Although hearing protection reduced the operators’ noise exposure, it also presented several operational issues, including the necessity for regular hearing assessments, instruction and training on noise, and the requirement to display signage in relevant high noise zones. Keen to lessen dependence upon ear defenders, and reduce employee noise exposure from the plant to as low a level as was reasonably practical, the client sought the expertise of noise control specialists Wakefield Acoustics to outline effective noise mitigation options.

The noise levels with the Sedicanter in operation were recorded at 91.3dBA at a distance of one metre, with readings of approximately 83dBA being experienced in other areas of the production space when the machine was in operation. The company was aware that, if left untreated, the noise levels emitted from such equipment could pose a significant risk of hearing damage for operators and maintenance personnel.

With this in mind, the client required that noise levels were reduced to 80dBA or less across all areas of the facility. The chemical plant manager also understood the importance of specifying a solution which would allow maintenance and servicing access throughout the bn lifetime of key machinery, to prevent problems arising, and enable staff to put faults right and ensure equipment is working effectively.

As with the majority of machinery of this type, careful consideration had to be given to the number of different paths in which noise emanated. In the case of the Sedicanter, noise originated in several areas including electric drive motors, hydraulic power packs, the cover to the rotating machine and the material outlet feeds. This being the case, a number of noise control options were considered, with the agreed outcome being a fully ventilated acoustic enclosure to house the entire plant.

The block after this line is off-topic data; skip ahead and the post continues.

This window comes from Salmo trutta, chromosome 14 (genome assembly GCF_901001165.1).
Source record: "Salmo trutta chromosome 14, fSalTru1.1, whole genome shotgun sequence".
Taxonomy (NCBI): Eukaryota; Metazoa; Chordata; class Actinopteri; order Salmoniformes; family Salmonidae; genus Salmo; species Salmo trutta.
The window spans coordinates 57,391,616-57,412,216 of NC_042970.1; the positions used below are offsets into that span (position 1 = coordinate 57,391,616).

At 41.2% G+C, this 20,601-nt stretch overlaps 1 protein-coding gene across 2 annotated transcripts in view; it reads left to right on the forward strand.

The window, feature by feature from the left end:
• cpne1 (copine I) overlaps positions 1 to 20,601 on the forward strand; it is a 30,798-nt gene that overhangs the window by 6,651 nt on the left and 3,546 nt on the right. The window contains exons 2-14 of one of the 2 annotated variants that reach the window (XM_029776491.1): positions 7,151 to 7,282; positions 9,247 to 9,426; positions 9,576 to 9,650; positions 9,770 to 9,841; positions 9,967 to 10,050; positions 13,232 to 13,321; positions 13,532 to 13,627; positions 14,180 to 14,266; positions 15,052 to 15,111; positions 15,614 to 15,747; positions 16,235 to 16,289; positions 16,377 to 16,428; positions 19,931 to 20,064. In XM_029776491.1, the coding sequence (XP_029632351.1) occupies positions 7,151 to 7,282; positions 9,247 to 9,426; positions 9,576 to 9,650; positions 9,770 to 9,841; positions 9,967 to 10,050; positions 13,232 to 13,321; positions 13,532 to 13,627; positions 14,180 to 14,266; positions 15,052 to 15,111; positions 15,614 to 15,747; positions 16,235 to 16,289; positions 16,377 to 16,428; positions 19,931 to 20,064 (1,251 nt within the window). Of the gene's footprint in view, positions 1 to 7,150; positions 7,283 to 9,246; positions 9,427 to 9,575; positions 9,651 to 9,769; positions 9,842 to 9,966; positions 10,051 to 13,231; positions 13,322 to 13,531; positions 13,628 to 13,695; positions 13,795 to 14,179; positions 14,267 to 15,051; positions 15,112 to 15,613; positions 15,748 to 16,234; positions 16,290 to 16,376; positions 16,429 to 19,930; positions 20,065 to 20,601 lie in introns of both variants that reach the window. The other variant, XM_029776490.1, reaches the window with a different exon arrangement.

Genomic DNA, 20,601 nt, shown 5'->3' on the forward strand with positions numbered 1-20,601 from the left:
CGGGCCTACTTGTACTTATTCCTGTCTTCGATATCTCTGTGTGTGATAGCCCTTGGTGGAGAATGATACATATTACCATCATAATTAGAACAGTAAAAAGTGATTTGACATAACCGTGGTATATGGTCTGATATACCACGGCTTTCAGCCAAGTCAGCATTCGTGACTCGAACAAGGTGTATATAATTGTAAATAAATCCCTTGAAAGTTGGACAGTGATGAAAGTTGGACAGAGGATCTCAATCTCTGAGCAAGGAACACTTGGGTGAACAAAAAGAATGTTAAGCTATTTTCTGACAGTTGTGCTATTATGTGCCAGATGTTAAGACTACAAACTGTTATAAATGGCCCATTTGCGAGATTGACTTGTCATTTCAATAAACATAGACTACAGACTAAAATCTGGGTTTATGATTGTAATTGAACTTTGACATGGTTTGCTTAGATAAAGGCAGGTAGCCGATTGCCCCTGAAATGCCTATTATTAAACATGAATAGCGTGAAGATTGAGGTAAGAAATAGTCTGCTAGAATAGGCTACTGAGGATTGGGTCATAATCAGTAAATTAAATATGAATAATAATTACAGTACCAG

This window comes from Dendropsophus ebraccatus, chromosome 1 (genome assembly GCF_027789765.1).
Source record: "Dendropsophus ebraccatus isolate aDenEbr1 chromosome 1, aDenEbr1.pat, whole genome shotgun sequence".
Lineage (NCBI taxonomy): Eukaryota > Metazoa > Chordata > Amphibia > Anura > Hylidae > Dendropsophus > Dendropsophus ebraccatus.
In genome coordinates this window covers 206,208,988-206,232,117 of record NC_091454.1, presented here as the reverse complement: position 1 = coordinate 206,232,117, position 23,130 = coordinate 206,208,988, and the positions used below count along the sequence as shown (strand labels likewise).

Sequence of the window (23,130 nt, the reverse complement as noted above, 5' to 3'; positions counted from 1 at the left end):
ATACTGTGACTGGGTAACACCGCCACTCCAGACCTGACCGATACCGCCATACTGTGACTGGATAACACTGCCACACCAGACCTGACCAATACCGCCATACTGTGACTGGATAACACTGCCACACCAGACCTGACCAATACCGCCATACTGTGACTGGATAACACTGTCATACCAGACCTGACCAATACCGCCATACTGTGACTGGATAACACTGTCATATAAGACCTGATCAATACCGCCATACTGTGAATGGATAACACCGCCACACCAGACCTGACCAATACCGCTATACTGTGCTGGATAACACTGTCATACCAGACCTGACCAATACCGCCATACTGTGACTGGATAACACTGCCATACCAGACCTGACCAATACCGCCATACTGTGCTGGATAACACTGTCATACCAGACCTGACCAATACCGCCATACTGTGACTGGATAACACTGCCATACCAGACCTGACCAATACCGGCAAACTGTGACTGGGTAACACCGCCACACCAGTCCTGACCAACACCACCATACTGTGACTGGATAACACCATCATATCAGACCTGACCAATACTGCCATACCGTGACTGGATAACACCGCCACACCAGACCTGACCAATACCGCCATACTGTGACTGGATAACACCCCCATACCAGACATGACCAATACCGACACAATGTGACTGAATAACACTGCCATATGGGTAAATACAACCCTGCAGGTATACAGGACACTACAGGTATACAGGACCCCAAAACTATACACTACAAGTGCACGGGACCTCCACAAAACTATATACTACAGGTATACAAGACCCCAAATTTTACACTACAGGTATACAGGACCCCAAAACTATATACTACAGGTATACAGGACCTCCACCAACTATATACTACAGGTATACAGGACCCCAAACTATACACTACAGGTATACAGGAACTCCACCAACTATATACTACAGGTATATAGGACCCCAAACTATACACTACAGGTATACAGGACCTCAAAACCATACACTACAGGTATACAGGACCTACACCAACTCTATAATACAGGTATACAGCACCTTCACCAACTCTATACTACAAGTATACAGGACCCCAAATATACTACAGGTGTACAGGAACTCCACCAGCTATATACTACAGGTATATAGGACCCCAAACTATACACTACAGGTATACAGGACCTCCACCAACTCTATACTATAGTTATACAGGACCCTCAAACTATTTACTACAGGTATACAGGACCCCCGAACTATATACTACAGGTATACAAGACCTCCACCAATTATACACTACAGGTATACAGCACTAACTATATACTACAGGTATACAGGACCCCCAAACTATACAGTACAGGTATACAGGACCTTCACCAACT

Acoustic Control Room

Specialised acoustic enclosures

The acoustic enclosure was designed to house the entire machine, including associated power packs. An integrated ventilation system was installed to extract warm air generated by the machine, which was discharged into the main factory area. In order to avoid air recirculation, the inlet and outlet ventilation openings were installed at opposing corners of the enclosure.

As with many acoustic enclosures, maintenance and servicing access remained a major consideration during design and installation. In this instance, two double leaf access doors were incorporated into the enclosure structure to allow personnel access for general maintenance. As the machine was serviced via an existing overhead maintenance beam, the acoustic enclosure was designed with a hinged end-wall panel section and two removable roof sections, permitting easy access to the main screw mechanism and other key components. All removable components were fabricated with lifting points and certified lifting eyes were supplied.